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Study: Memory Loss Boosts Risk of Death

Even Mild Memory Problems Increase Risk, Researchers Find
WebMD Health News
Reviewed by Laura J. Martin, MD

Sept. 6, 2011 -- Older adults who have thinking and memory problems known as cognitive impairment are at a higher risk of death, new research has found.

"The association between cognitive impairment and death risk was found even for mild impairment," says Greg A. Sachs, MD, professor of medicine and a scientist at the Center for Aging Research at Regenstrief Institute, Indiana University School of Medicine.

"When the impairment was moderate to severe, the impact on death risk was as great as [for] many chronic conditions, like congestive heart failure and diabetes," he tells WebMD.

The link has been studied for about a decade, Sachs tells WebMD. The new study strengthens the association even more, says Sachs, who is also division chief of general internal medicine and geriatrics at the university. It's a link, not proven cause and effect.

About 5.4 million Americans have Alzheimer's disease, according to the Alzheimer's Association.

The study was funded by the federal Agency for Healthcare Research and Quality. It is published in the Annals of Internal Medicine.

Memory Problems and Death Risk: Study Details

Sachs studied 3,957 men and women, aged 60 to 102. They were screened at primary care doctors' appointments. The evaluations started between January 1991 and May 1993.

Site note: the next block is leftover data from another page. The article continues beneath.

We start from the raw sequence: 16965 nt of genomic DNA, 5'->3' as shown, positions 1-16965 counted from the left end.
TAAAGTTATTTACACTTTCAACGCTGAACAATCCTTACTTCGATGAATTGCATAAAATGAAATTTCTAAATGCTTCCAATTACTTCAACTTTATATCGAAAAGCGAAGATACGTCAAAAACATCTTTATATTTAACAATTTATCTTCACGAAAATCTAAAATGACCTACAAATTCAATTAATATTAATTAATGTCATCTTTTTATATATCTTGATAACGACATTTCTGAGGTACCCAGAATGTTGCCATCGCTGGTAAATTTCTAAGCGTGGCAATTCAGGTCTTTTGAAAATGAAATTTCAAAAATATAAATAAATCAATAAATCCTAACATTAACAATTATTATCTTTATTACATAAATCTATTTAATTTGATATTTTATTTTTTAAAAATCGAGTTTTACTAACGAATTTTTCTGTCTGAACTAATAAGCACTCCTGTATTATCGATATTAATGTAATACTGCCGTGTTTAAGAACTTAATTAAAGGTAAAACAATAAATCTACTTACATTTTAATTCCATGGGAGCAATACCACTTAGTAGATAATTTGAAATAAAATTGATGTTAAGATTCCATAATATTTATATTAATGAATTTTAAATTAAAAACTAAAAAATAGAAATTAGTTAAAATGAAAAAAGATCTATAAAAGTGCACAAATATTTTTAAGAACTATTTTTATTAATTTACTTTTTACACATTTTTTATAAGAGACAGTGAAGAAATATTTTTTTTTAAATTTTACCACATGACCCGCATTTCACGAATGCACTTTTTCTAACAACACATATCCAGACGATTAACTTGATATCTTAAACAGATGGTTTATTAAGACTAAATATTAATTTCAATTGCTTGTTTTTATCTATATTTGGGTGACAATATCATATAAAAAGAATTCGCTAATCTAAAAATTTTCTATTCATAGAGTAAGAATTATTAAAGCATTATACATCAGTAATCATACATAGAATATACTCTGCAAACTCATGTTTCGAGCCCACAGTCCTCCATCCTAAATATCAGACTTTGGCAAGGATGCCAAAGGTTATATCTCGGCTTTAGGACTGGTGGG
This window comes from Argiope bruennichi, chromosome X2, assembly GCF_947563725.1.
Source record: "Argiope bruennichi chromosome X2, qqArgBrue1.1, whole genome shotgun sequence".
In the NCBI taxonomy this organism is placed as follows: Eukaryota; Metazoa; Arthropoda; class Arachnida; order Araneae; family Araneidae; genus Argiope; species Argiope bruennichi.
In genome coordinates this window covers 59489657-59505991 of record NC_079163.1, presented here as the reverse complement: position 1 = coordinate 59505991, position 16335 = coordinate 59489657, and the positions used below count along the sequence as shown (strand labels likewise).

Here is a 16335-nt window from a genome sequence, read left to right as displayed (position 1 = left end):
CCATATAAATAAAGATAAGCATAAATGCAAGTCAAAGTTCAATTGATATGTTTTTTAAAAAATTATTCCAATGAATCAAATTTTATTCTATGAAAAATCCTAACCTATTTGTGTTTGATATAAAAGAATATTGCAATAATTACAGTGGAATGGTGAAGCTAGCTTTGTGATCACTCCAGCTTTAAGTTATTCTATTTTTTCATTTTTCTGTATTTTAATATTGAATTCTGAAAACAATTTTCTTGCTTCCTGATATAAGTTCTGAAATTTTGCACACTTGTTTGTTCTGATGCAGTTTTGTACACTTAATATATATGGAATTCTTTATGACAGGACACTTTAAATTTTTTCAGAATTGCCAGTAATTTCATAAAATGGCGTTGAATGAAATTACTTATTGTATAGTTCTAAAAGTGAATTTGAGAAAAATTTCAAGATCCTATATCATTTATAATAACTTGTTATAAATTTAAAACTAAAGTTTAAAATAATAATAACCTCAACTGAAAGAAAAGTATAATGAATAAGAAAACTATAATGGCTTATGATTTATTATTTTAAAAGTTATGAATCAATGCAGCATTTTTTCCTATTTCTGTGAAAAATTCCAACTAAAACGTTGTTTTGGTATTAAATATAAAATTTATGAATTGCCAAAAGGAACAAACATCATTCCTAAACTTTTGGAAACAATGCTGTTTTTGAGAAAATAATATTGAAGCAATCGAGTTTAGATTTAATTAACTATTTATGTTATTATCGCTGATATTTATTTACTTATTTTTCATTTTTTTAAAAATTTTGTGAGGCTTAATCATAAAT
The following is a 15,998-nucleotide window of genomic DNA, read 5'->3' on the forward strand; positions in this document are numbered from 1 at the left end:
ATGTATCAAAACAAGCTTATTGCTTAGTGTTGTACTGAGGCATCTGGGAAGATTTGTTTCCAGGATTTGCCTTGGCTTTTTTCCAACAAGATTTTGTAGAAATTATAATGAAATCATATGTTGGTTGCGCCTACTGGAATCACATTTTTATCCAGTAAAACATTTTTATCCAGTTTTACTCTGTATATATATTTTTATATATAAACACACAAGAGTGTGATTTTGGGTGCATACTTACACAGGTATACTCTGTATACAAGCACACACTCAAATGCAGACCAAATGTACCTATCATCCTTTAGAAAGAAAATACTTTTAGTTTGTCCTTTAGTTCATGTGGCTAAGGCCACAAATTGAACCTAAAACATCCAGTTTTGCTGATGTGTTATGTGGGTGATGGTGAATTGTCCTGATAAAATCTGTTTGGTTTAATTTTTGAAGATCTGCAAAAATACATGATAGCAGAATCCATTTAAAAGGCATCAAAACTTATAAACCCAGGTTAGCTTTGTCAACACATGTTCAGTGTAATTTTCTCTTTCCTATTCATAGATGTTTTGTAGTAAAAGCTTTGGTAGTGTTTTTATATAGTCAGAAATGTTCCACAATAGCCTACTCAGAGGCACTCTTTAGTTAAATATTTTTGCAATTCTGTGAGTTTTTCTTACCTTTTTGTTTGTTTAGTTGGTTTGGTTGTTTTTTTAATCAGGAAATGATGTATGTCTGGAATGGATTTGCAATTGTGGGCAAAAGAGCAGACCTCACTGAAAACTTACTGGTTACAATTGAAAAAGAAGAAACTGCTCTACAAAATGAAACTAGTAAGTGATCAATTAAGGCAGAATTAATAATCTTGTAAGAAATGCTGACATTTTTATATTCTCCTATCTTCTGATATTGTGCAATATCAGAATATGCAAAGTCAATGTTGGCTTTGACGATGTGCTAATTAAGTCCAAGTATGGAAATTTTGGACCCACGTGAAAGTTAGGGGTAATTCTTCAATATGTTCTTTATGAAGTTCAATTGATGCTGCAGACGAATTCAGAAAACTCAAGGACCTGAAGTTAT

The researchers asked 10 questions to assess mental status. Depending on the results, they classified the men and women as having no cognitive impairment, mild, moderate, or severe impairment.

When the impairment is mild, a person has some trouble with attention, language, judgment, memory, reading, and writing. When it progresses and is severe enough to interfere greatly with daily activities, it is termed dementia. Someone with mild impairment, for instance, can't remember appointments or the name of someone newly met.

At the start of the study, 3,157 had no mental impairment, 533 had mild impairment, and 267 had moderate to severe problems.

Sachs' team followed up to see who had died by Dec. 31, 2006.

By the end of the study, 57% of those with no impairment died. But 68% of those with mild and 79% of those with moderate to severe memory problems died.

The median survival time (half longer, half less) was 138 months for those who had no impairment. It was 106 for those with mild impairment. It was 63 months for those with moderate to severe impairment.

The study, like most, had some limitations. The men and women were only tested at the start. Memory and thinking problems were not tracked over time.

All patients were from Indianapolis. They tended to have low education and low socioeconomic status. For that reason, the findings may not apply to everyone.

However, Sachs says the findings are a reminder that cognitive impairment is important for doctors to evaluate. He says some doctors, as well as patients, dismiss problems with memory and thinking as just inevitable with age.

It needs as much attention as doctors typically pay to screening for heart disease and cancers, Sachs says.

Cognitive impairment could be linked to death risk in a number of ways, he says. Those with it may be at risk for other problems, such as falls. They may be less likely to follow instructions to take medicine for other chronic conditions. They may be less likely to follow instructions to eat a healthy diet, increasing their risk of health problems.

To minimize cognitive impairment with age, Sachs recommends physical exercise, mental engagement, and social contact.

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